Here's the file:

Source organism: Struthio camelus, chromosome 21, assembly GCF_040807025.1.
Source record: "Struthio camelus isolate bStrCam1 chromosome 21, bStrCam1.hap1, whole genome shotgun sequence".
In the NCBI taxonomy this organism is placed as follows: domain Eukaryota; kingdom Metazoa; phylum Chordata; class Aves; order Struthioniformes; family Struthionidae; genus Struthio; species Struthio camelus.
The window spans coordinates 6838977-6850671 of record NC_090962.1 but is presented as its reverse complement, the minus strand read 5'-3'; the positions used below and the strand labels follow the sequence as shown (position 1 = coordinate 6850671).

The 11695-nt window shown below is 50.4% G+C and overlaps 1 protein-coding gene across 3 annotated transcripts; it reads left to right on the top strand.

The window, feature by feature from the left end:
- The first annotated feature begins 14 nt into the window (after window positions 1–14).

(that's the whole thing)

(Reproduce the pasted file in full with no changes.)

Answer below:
Source organism: Struthio camelus, chromosome 21, assembly GCF_040807025.1.
Source record: "Struthio camelus isolate bStrCam1 chromosome 21, bStrCam1.hap1, whole genome shotgun sequence".
In the NCBI taxonomy this organism is placed as follows: domain Eukaryota; kingdom Metazoa; phylum Chordata; class Aves; order Struthioniformes; family Struthionidae; genus Struthio; species Struthio camelus.
The window spans coordinates 6838977-6850671 of record NC_090962.1 but is presented as its reverse complement, the minus strand read 5'-3'; the positions used below and the strand labels follow the sequence as shown (position 1 = coordinate 6850671).

The 11695-nt window shown below is 50.4% G+C and overlaps 1 protein-coding gene across 3 annotated transcripts; it reads left to right on the top strand.

The window, feature by feature from the left end:
- The first annotated feature begins 14 nt into the window (after window positions 1–14).